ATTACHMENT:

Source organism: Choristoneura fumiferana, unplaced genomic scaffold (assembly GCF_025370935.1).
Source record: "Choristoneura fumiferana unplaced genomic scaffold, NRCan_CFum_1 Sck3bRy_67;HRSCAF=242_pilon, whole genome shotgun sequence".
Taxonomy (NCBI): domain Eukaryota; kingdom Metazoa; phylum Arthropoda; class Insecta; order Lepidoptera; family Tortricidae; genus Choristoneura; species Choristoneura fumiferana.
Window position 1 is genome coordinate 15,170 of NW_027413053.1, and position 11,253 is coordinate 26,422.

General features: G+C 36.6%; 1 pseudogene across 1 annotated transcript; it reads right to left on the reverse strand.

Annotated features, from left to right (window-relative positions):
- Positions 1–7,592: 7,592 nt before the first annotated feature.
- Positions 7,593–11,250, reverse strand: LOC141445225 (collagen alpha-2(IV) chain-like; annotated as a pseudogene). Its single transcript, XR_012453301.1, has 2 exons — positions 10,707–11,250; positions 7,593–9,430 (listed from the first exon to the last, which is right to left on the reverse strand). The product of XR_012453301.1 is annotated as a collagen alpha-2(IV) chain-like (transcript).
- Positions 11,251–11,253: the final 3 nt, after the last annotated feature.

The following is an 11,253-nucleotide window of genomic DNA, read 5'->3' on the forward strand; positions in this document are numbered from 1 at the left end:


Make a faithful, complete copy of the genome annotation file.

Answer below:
Source organism: Choristoneura fumiferana, unplaced genomic scaffold (assembly GCF_025370935.1).
Source record: "Choristoneura fumiferana unplaced genomic scaffold, NRCan_CFum_1 Sck3bRy_67;HRSCAF=242_pilon, whole genome shotgun sequence".
Taxonomy (NCBI): domain Eukaryota; kingdom Metazoa; phylum Arthropoda; class Insecta; order Lepidoptera; family Tortricidae; genus Choristoneura; species Choristoneura fumiferana.
Window position 1 is genome coordinate 15,170 of NW_027413053.1, and position 11,253 is coordinate 26,422.

General features: G+C 36.6%; 1 pseudogene across 1 annotated transcript; it reads right to left on the reverse strand.

Annotated features, from left to right (window-relative positions):
- Positions 1–7,592: 7,592 nt before the first annotated feature.
- Positions 7,593–11,250, reverse strand: LOC141445225 (collagen alpha-2(IV) chain-like; annotated as a pseudogene). Its single transcript, XR_012453301.1, has 2 exons — positions 10,707–11,250; positions 7,593–9,430 (listed from the first exon to the last, which is right to left on the reverse strand). The product of XR_012453301.1 is annotated as a collagen alpha-2(IV) chain-like (transcript).
- Positions 11,251–11,253: the final 3 nt, after the last annotated feature.

The following is an 11,253-nucleotide window of genomic DNA, read 5'->3' on the forward strand; positions in this document are numbered from 1 at the left end: